Law officials comment on panhandling rules in Summit County
In recent weeks, community members have noticed a small gathering of people trying to raise money near busy roads in Silverthorne, Dillon
Residents have raised questions and concerns about panhandlers on medians near the Interstate 70 exits in Silverthorne and the Dillon Dam Road in Dillon. Local law enforcement has heard the questions but have said there’s little to be done and encouraged residents to be skeptical to whom they give money.
“Panhandling in our state is now a little more complex of an issue than most people think,” Silverthorne Police Department Chief John Minor said. His department has received questions and complaints about recent panhandlers in medians, he said.
Silverthorne has an ordinance preventing most panhandling, but enforcing it is tricky, Minor said, as numerous lawsuits in other cities, including Grand Junction and Greeley, have determined some ordinances too strict. Grand Junction’s ban on panhandling was struck down in 2015 in federal court because the terms were too broad. Greeley’s ordinance prevented pedestrians from standing on medians for longer than necessary to cross the street and was struck down on First Amendment grounds. The American Civil Liberties Union argued it violated the free speech rights of people who want to stand on medians to engage in expressive conduct, including solicitation of charity.
For those reasons, Minor said Silverthorne has never enforced the ordinance since his tenure began. In addition, he said Silverthorne’s ordinance needs updating.
Silverthorne Ordinance 2-7-12 makes it unlawful for any person to solicit employment, business, contributions or sales of any kind, or collect monies for the same, from the occupant of any vehicle traveling upon any street or highway. The ordinance also prohibits the solicitor from entering the median, entering the traveled portion of a road and blocking a parking space.
Minor pointed out there are other ways to raise money if someone has a legitimate need along with organizations that help an individual in need. As a general rule, Minor said if it looks suspicious, don’t give your hard-earned cash to a stranger.
As a statutory county, Summit County has no ordinances regulating panhandling in unincorporated areas. Sheriff Jaime FitzSimons said there are no locations in unincorporated Summit County with panhandling.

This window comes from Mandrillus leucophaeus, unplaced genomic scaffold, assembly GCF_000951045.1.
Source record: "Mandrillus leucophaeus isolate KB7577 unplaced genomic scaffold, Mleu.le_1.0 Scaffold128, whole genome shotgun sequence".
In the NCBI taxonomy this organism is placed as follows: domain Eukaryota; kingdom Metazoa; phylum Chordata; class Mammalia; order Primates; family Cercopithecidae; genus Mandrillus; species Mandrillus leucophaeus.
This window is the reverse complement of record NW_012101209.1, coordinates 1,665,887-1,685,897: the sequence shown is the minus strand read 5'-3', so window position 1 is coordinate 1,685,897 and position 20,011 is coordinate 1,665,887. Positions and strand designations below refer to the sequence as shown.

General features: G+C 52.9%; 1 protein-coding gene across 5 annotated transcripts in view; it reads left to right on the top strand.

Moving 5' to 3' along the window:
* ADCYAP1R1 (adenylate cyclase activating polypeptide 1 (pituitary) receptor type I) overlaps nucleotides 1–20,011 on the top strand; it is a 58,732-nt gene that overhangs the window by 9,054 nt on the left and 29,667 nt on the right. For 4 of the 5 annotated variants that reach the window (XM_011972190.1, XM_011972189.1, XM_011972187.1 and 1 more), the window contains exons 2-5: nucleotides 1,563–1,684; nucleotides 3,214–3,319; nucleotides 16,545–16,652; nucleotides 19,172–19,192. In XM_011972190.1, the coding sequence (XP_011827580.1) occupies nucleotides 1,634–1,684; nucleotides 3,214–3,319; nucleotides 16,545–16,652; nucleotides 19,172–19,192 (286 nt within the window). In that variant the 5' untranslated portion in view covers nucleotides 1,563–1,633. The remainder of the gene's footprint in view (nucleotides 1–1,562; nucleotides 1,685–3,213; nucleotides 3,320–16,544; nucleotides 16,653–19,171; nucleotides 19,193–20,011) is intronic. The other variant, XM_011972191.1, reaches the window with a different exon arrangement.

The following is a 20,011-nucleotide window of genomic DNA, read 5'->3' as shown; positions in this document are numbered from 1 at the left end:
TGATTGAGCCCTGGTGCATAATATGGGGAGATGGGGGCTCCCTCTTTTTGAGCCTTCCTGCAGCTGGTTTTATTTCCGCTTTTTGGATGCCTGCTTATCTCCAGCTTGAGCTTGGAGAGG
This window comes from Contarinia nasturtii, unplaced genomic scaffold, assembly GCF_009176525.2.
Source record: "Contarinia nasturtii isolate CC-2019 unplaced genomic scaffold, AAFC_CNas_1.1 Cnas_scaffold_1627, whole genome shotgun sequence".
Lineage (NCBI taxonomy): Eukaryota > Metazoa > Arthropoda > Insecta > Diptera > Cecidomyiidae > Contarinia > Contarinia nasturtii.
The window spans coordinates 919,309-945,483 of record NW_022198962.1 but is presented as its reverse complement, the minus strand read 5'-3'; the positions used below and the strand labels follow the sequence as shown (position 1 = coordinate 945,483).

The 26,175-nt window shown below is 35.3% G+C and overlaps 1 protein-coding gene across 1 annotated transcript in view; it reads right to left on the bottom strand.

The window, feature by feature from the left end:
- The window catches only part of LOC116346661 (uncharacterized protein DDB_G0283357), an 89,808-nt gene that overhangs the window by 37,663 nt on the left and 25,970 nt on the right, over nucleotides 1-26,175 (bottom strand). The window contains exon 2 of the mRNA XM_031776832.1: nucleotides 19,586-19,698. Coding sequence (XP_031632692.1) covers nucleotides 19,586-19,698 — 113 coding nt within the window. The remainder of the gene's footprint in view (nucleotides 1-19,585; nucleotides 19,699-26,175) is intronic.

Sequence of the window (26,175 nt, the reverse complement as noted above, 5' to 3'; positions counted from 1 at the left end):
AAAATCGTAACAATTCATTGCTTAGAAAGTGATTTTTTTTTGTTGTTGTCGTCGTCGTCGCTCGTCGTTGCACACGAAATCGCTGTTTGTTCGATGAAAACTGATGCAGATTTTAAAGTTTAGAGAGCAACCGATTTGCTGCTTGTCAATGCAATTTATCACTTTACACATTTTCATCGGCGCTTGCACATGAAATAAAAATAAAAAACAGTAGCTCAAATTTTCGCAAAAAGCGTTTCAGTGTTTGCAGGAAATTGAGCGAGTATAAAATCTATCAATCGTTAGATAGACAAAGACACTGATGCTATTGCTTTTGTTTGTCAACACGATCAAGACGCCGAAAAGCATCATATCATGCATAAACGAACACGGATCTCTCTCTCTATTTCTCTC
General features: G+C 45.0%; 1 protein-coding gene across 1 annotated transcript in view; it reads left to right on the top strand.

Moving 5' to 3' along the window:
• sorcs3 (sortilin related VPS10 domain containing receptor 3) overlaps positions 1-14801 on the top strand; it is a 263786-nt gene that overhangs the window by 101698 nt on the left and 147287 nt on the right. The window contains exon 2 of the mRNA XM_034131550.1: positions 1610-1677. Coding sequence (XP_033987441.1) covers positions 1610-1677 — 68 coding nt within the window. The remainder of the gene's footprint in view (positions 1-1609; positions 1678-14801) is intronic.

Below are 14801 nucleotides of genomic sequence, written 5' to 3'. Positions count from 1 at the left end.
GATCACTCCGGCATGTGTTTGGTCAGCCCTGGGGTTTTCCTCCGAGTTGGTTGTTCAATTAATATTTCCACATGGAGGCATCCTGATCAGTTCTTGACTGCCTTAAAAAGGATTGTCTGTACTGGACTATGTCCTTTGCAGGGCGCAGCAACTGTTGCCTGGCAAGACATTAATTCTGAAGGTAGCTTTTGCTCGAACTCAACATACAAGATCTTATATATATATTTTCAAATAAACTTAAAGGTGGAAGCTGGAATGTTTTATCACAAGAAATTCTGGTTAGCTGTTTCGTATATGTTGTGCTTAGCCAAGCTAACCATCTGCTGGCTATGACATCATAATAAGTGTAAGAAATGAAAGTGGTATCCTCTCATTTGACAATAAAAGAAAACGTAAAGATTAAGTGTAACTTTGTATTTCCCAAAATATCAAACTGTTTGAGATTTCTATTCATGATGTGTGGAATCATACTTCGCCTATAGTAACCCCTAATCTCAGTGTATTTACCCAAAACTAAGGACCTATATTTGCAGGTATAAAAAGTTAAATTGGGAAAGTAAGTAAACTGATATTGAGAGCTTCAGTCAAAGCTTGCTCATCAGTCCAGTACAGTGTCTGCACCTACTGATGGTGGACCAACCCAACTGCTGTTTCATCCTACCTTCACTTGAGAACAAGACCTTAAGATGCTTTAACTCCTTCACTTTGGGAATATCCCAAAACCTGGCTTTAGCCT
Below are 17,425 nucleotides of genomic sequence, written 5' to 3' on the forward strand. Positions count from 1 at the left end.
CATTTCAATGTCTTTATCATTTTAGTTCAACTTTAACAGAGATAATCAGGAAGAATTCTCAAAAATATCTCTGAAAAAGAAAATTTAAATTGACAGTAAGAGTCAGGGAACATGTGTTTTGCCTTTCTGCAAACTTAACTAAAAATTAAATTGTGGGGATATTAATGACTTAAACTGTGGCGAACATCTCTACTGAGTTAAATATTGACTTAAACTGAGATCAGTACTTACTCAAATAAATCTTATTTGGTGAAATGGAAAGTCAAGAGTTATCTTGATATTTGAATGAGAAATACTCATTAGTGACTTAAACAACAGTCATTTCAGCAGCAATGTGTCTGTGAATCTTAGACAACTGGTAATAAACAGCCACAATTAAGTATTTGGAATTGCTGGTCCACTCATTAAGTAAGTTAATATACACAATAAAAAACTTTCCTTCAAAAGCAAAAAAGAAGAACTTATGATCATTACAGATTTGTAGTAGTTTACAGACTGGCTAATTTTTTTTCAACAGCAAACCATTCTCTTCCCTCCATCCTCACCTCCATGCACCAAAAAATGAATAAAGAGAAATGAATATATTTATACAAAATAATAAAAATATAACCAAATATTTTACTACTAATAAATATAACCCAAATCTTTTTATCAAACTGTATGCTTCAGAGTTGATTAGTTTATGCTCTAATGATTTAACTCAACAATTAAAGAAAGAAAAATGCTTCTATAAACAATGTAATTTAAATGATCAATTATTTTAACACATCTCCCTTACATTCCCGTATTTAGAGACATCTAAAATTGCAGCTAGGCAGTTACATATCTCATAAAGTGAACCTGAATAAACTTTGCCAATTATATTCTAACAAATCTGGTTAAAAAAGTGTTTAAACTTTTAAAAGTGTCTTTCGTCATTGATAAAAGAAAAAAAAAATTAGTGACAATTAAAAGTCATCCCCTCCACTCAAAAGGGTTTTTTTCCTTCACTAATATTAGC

The topic of panhandling came up at the Dillon Town Council meeting on Aug. 16 and town attorney Nick Cotton said, “The town is very limited in what it can do to regulate panhandling,” Cotton said. It needs to prove there’s a public safety risk, such as a truck’s side view mirror striking someone positioned on a median, he said.
A couple weeks ago, a reporter with Summit Daily News attempted to interview people asking for money near the intersection of Blue River Parkway and Rainbow Drive in Silverthorne. The reporter spoke with Antonio Prda. Prda did not speak English as a first language, and Summit Daily News did not have an interpreter on the scene.
Prda claimed he and others were collecting money for a Romanian church and another church — the latter he was unfamiliar with — on the Front Range that were raising money for children’s surgeries. The sign he held was for someone named Ecobici Roberts Mihai who suffered from neuroblastoma. A Romanian funding page included the same photo, name and same cancer.
Language barriers prevented Summit Daily News from speaking to others present.
An update posted after Aug. 8 titled “We finish the campaign for Robert,” reads in Romanian: “Given that Robert is in Italy, the treatment is free and Robert’s parents will need funds to cover accommodation and food for his mother who will be with him permanently. In this way, we thank all the donors who have been involved for it up to this moment! Part of the money raised was paid to the Hospital in Turkey where Robert was treated and the rest of the money will be sent month by month to cover the costs of Robert’s hospitalization.”
Support Local Journalism
Support Local Journalism
As a Summit Daily News reader, you make our work possible.
Summit Daily is embarking on a multiyear project to digitize its archives going back to 1989 and make them available to the public in partnership with the Colorado Historic Newspapers Collection. The full project is expected to cost about $165,000. All donations made in 2023 will go directly toward this project.
Every contribution, no matter the size, will make a difference.